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Geology

The layers of sands, gravels and clays that make up Hengistbury Head were formed around 65 million years ago beneath a warm tropical sea.

This was the beginning of a very unstable period. Movements in the earth’s crust created the Alps and in southern England the land surface was gently folded. Temperatures and sea levels fluctuated widely. Tropical seas gave way to warm lagoons and then extreme cold as a series of ice ages gripped the land.

This dramatic history is visible in the cliffs along Hengistbury Head.

Geology-1

Key

1. Ancient Tropical Sea

Boscombe SandsThe oldest visible part of the headland was laid down between 65 and 46.5 million years ago under a warm tropical sea. The remains of tropical plants, trapped in the sand, give this layer its purplish-black colour.

2. River Lagoons

Lower Hengistbury Beds

These olive green, sandy clays were laid down between 46.5 and 42.5 million years ago. Trapped within them are the remains of plants that grew in sub-tropical river lagoons, similar to the Florida Everglades.

3. Ironstone Armour

Upper Hengistbury Beds

These greenish, sandy clays contain one of Hengistbury Head’s most important features. Between 42.5 and 40.5 million years ago the land was drowned under a large river estuary. A mineral called siderite (iron carbonate) mixed with the estuary sands and clays to form ironstone known as ‘doggers'. 

4. On the Sea Shore

Warren Hill Sands

These bands of yellow and white sand are evidence of a beach that was here 40 million years ago; and today - an important site for nesting sand martins.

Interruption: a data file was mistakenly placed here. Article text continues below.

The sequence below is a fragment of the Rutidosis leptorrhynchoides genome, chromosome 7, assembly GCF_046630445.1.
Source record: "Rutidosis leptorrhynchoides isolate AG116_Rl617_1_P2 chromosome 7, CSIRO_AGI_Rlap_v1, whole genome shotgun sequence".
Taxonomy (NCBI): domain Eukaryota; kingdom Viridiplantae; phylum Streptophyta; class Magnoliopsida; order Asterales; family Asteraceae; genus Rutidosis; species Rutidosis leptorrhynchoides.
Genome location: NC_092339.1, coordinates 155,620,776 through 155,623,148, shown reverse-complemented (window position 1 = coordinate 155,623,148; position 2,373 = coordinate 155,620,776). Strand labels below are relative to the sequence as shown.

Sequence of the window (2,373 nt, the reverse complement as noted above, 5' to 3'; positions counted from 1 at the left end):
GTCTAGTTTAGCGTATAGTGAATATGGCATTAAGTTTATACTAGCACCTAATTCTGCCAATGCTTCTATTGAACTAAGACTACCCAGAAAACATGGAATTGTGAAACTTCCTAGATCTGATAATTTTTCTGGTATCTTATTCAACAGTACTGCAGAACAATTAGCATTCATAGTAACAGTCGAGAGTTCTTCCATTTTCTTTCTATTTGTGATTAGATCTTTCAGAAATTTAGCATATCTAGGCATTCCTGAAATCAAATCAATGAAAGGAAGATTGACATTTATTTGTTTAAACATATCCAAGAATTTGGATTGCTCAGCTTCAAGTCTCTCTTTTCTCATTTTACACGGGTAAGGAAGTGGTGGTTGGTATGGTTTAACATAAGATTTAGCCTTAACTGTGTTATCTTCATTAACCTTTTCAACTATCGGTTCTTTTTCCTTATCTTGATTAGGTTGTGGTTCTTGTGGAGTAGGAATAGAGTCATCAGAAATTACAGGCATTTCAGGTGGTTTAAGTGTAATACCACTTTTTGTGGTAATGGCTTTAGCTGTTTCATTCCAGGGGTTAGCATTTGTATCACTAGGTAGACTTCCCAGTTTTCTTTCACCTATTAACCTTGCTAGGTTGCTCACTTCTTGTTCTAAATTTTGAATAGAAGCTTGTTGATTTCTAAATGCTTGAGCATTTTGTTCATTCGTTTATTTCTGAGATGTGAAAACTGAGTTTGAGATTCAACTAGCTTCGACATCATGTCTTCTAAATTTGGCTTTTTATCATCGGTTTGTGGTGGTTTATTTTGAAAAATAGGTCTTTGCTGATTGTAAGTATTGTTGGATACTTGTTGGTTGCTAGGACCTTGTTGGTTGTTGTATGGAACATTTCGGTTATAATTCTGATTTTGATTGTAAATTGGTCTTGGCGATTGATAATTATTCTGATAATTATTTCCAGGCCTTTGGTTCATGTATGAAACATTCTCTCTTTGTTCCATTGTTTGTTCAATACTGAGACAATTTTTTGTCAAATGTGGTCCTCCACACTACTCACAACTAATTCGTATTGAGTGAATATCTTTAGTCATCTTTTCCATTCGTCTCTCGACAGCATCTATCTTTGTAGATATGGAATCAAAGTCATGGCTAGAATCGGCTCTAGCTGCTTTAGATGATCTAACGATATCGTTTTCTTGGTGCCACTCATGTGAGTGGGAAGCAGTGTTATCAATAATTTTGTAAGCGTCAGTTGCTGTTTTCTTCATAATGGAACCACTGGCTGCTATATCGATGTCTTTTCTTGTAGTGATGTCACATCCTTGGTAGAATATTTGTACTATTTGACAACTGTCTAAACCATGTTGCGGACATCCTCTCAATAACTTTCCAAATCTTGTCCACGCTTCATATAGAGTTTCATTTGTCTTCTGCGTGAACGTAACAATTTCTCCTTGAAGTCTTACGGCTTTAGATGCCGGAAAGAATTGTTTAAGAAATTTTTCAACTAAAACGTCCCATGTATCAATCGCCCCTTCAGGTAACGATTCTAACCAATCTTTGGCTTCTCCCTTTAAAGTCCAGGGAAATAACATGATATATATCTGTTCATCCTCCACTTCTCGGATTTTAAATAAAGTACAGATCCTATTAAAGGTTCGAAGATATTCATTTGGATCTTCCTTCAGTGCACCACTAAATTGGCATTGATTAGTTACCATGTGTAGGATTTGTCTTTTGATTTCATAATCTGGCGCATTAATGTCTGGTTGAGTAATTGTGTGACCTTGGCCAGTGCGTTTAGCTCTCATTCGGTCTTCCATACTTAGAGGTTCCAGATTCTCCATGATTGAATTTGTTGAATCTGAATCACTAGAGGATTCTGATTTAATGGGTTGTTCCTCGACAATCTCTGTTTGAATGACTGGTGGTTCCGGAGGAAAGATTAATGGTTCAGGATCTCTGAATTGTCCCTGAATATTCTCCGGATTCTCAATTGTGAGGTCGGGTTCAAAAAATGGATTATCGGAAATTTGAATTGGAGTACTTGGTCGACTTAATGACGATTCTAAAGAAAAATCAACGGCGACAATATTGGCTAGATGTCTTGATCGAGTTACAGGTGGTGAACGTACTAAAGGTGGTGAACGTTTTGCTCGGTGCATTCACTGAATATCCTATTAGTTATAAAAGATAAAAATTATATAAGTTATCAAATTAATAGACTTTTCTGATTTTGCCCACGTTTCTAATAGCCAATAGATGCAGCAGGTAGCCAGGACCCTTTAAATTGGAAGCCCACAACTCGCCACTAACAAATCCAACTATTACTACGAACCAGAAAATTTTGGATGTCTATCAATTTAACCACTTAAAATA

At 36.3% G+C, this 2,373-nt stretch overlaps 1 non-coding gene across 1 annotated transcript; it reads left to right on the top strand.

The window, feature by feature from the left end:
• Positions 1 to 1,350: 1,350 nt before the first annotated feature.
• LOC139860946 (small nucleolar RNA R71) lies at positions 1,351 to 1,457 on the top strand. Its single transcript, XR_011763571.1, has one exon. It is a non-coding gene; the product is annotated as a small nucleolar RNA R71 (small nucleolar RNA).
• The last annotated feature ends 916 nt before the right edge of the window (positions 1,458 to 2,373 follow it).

5. Ice Age Floods

Between 1.8 million and 12,000 years ago the earth experienced a series of ice ages. During warmer interglacial periods a melt-water river gushed from the edge of the ice sheet, leaving these sands and gravels in its wake.

6. Rocks of the Future

Wind-blown sand and soil has been building up on the top of the headland for the last 12,000 years. If the headland survives erosion and rising sea levels this will be the rock of the future.

7. Slumps and Landslides

Cliff falls are triggered by many forces of nature. Rain water seeping through the upper sandy layers becomes trapped when it reaches a layer of clay. As it lubricates the slippery clay, sections of cliff break free and drop to the beach. Ice and salt crystals from sea spray and the sea undermining the cliff base also play a part in this process.

8. At the mercy of the elements

The soft sands and clays are easily attacked by wind and rain. Wind blowing across the cliff face creates horizontal grooves. Rain water seeping down through the sand makes vertical rills and gullies.

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